Do you struggle to get quality sleep? What if I told you that you can have less pain, feel more alert and less irritable, and need less medication just by getting better sleep?
Sleep and pain tolerance are directly related.
Scientists have shown that improving sleep allows people to endure greater amounts of pain.
I know there may be several reasons you aren’t getting great sleep, but it is essential that you continue to develop good sleep habits and get more sleep at night. Not only will you feel better mentally and physically, you will have better pain tolerance. That means you can feel less frustrated and distracted by pain during the day just by getting more zzz’s.
A study split subjects into two groups. Half of the study subjects slept their normal durations (average 7.14 hours of sleep per night) while the other half where asked to spend ten hours in bed (average 8.9 hours of sleep per night). Researchers measured how much pain each subject could tolerate on day one and day four by measuring how long participants could keep a finger on a heat source.
The well-rested group of subjects showed a 25% increase in the amount of heat they could tolerate after just four nights of getting two extra hours of sleep each night. The researchers say this increase is similar to taking a 60mg dose of the painkiller codeine two times a day. They also speculate that improved sleep duration and quality can improve pain tolerance in all pain conditions. Wow!
Thomas Roth, PhD, director of the Sleep Disorders Center at Henry Ford Hospital in Detroit, says that if you are already sleeping eight hours a night you probably don’t need more sleep, but if you are only getting six or seven hours, get eight or preferably nine.
The National Sleep Foundation recommends that adults get seven to nine hours of sleep per night. The specific reason sleep is so beneficial is still unknown. It is believed that sleep-loss and pain both increase inflammatory markers in the body. Scientists, like Roth, believe that getting more sleep may help decrease this inflammation.
How many hours of quality sleep do you think you get at night?
To improve your sleep you’ll need to develop healthy sleeping habits and create the best sleep environment possible.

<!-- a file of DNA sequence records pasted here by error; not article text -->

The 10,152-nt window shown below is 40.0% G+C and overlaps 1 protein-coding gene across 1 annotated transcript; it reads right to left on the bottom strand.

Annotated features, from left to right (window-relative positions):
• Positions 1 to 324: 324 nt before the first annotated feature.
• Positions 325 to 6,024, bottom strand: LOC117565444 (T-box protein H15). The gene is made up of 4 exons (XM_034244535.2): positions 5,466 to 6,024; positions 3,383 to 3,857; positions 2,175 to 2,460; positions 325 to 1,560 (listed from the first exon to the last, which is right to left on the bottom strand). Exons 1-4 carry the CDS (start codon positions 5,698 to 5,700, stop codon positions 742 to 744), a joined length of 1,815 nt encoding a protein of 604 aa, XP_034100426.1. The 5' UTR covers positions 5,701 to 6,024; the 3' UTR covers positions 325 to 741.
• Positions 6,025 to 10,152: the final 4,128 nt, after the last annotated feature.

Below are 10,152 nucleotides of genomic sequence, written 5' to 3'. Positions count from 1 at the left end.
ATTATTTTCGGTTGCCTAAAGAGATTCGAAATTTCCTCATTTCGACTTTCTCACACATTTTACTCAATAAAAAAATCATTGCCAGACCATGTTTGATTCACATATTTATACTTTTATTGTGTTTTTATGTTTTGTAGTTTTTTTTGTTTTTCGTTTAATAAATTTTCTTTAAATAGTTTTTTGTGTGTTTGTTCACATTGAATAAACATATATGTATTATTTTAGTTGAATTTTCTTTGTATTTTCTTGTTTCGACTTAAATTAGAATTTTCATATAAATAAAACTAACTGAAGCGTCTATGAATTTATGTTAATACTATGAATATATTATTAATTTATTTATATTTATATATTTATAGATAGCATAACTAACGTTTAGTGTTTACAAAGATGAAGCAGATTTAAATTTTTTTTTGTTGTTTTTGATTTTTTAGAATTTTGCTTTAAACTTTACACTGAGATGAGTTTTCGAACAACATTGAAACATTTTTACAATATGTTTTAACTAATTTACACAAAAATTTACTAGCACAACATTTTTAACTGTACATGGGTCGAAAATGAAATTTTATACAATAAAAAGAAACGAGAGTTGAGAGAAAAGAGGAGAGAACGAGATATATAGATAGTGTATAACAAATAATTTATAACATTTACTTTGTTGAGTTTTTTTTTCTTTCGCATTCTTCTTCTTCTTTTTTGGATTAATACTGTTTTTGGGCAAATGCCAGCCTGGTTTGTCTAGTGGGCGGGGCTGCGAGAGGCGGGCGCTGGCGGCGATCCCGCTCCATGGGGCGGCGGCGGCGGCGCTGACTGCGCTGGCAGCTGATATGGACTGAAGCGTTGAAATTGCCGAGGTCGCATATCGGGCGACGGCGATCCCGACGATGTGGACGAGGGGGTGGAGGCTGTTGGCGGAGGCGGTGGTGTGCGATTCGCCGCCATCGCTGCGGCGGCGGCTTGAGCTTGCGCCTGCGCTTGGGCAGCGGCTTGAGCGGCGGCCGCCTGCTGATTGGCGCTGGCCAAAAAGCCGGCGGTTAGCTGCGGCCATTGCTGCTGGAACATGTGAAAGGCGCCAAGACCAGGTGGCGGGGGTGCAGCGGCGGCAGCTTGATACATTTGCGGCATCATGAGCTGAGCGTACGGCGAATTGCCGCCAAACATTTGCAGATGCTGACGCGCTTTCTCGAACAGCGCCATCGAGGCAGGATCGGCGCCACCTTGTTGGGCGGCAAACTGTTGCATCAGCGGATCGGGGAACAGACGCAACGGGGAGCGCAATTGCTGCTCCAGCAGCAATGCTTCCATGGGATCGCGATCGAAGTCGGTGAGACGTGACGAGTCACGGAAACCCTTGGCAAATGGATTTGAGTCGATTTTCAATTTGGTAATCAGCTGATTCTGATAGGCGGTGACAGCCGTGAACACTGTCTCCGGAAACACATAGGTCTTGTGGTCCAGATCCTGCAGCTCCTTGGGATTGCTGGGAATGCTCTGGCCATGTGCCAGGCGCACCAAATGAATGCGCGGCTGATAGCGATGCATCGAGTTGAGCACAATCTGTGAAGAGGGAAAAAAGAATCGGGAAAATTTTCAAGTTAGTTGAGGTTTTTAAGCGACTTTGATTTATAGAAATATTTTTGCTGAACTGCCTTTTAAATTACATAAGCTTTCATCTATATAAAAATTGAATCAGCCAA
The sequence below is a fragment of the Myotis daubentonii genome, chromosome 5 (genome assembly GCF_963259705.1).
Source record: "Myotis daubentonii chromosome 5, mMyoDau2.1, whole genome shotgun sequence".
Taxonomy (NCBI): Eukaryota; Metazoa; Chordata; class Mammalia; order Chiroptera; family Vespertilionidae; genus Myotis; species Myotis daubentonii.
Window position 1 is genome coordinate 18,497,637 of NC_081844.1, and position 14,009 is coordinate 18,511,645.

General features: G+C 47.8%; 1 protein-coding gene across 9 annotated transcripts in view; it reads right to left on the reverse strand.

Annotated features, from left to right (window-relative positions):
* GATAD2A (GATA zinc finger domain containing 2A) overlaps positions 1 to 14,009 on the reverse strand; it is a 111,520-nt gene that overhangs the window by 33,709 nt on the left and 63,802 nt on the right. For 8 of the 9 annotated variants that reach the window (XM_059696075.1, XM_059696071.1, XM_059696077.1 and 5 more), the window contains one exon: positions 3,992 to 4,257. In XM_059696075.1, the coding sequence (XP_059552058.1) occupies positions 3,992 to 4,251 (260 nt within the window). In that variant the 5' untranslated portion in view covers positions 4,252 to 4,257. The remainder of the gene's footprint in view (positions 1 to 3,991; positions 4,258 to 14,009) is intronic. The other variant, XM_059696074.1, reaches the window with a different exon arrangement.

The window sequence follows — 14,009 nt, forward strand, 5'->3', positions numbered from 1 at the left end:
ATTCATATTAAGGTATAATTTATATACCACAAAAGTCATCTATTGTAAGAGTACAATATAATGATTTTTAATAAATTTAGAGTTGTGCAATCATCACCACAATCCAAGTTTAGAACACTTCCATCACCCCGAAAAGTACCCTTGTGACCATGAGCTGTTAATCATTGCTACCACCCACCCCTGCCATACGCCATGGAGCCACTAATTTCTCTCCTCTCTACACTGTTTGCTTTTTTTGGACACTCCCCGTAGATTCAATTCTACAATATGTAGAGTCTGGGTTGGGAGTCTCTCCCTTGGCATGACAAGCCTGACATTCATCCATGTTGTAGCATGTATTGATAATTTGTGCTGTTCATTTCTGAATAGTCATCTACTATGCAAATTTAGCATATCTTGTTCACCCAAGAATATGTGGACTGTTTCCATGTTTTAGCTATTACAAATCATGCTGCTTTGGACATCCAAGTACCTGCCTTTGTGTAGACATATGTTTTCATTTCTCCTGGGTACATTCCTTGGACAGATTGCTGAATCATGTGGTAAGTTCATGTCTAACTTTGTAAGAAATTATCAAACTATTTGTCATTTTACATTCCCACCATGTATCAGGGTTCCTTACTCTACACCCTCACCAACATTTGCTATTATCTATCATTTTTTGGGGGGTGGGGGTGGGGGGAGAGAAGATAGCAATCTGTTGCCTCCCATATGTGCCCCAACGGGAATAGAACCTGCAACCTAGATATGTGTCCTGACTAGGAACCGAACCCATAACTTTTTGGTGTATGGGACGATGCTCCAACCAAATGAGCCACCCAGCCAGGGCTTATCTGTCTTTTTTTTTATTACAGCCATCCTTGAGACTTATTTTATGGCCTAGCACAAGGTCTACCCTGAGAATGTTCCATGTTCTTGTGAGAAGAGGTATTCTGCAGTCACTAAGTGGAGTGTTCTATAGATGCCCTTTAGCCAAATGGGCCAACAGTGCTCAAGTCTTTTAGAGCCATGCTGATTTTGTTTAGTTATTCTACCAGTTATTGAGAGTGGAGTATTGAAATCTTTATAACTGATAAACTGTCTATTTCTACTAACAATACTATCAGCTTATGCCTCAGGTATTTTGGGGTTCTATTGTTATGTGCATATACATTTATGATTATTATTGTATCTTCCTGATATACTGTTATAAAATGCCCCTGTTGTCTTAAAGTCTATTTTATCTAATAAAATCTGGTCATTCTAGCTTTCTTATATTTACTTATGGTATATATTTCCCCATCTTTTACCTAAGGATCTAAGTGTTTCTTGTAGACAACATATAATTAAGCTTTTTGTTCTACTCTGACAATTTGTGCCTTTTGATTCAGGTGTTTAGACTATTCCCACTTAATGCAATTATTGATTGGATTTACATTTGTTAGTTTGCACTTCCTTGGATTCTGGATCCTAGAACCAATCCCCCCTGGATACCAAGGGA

Healthy Sleep Habits
Practice these habits regularly to help signal your body and mind that it is time for sleep.
- Go to bed and get up at the same time every day, even on the weekends. This helps establish your new sleep/wake cycles.
- Do not take naps during the day of more than 20 minutes unless you have a medical condition, like MS, where it is recommended. Many people with sleep challenges are tired during the day and will nap to regain energy, but napping can make it harder to fall asleep on time at night.
- Avoid caffeine, nicotine, and alcohol for at least six hours before bedtime. These interrupt your body’s natural sleep signals.
- Do not exercise within four hours of going to bed. Exercise early in the day for the greatest night-time benefit.
- Limit liquids in the evenings so you limit the need to get up and go to the bathroom.
- Create bedtime rituals, such as brushing your teeth, setting the alarm, and reading a book.
- Turn off devices at bedtime. The light from your smart phone and tablet can stimulate your brain and make it challenging to fall asleep.
- Take a warm shower or bath before bedtime to relax muscles and make it easier to get comfortable in bed.
- Stretch for 3-5 minutes gently before going to bed for increased relaxation and comfort while in bed.
- Drink a warm, non-caffeinated beverage about an hour before bedtime, such as herbal tea.
Healthy Sleep Environment
Take a fresh look at your bedroom and see how you can make small changes that will lead to big improvements in your sleep quality.
- Keep your bedroom dark. Block out light from outside of the house with curtains. Cover lights from electronics (like an alarm clock) and other devices inside your bedroom at night. You can also consider wearing a sleep mask. The light significantly interrupts your melatonin levels and disrupts your body’s sleep-wake cycle.
- Keep your bedroom at a very comfortable temperature. Being too hot or cold can cause you to wake up throughout the night.
- Do not work or watch TV in bed. Keep your bedroom for sleep and intimate activities only.
- Get out of bed if you are unable to sleep for longer than 30 minutes. Do something relaxing like read or listen to soft music. Do not use gadgets with lights. When you start to feel sleepy again go back to bed.
If you notice that you start to get anxious at night because you can’t sleep or if you wake up in the middle of the night, practice calming self-talk. Say things to yourself like, “Its ok that I woke up, I can easily fall back asleep.” “I give myself permission to let go of all thinking and planning until it’s time to get up in the morning.”
Put your bedtime in your calendar and plan accordingly so you are not stressed trying to get everything done at the end of the day. By making these small changes you will notice improvements. Stick to them and you will feel less pain, a more stable mood, and a higher quality of life. Get started tonight.
Dr. Crystal Frazee, PT